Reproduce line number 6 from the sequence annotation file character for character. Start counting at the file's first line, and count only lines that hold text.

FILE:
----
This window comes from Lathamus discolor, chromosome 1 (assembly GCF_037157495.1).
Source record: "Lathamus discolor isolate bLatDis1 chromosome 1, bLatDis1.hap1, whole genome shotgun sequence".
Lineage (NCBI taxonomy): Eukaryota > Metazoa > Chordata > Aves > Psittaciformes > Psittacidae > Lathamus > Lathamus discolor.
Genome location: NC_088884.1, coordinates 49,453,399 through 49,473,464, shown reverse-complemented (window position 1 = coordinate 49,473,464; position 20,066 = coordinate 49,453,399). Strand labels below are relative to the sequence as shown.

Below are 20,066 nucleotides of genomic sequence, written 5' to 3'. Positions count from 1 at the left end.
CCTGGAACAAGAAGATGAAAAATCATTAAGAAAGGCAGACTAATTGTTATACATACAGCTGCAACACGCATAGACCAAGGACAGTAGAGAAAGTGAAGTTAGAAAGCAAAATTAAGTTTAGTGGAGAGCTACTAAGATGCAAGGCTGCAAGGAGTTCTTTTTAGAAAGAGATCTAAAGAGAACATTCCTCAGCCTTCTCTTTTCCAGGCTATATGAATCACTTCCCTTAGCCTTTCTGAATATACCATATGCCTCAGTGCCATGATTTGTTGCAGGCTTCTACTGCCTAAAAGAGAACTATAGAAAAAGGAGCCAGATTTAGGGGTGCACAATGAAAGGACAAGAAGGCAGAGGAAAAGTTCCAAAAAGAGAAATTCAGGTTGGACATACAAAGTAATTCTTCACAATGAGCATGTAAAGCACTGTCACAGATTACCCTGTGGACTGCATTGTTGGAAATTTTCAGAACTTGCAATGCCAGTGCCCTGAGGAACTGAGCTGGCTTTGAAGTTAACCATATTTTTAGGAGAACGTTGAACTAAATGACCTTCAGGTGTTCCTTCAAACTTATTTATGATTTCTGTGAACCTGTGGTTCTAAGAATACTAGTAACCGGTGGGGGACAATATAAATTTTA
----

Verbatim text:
CCTGGAACAAGAAGATGAAAAATCATTAAGAAAGGCAGACTAATTGTTATACATACAGCTGCAACACGCATAGACCAAGGACAGTAGAGAAAGTGAAGTTAGAAAGCAAAATTAAGTTTAGTGGAGAGCTACTAAGATGCAAGGCTGCAAGGAGTTCTTTTTAGAAAGAGATCTAAAGAGAACATTCCTCAGCCTTCTCTTTTCCAGGCTATATGAATCACTTCCCTTAGCCTTTCTGAATATACCATATGCCTCAGTGCCATGATTTGTTGCAGGCTTCTACTGCCTAAAAGAGAACTATAGAAAAAGGAGCCAGATTTAGGGGTGCACAATGAAAGGACAAGAAGGCAGAGGAAAAGTTCCAAAAAGAGAAATTCAGGTTGGACATACAAAGTAATTCTTCACAATGAGCATGTAAAGCACTGTCACAGATTACCCTGTGGACTGCATTGTTGGAAATTTTCAGAACTTGCAATGCCAGTGCCCTGAGGAACTGAGCTGGCTTTGAAGTTAACCATATTTTTAGGAGAACGTTGAACTAAATGACCTTCAGGTGTTCCTTCAAACTTATTTATGATTTCTGTGAACCTGTGGTTCTAAGAATACTAGTAACCGGTGGGGGACAATATAAATTTTA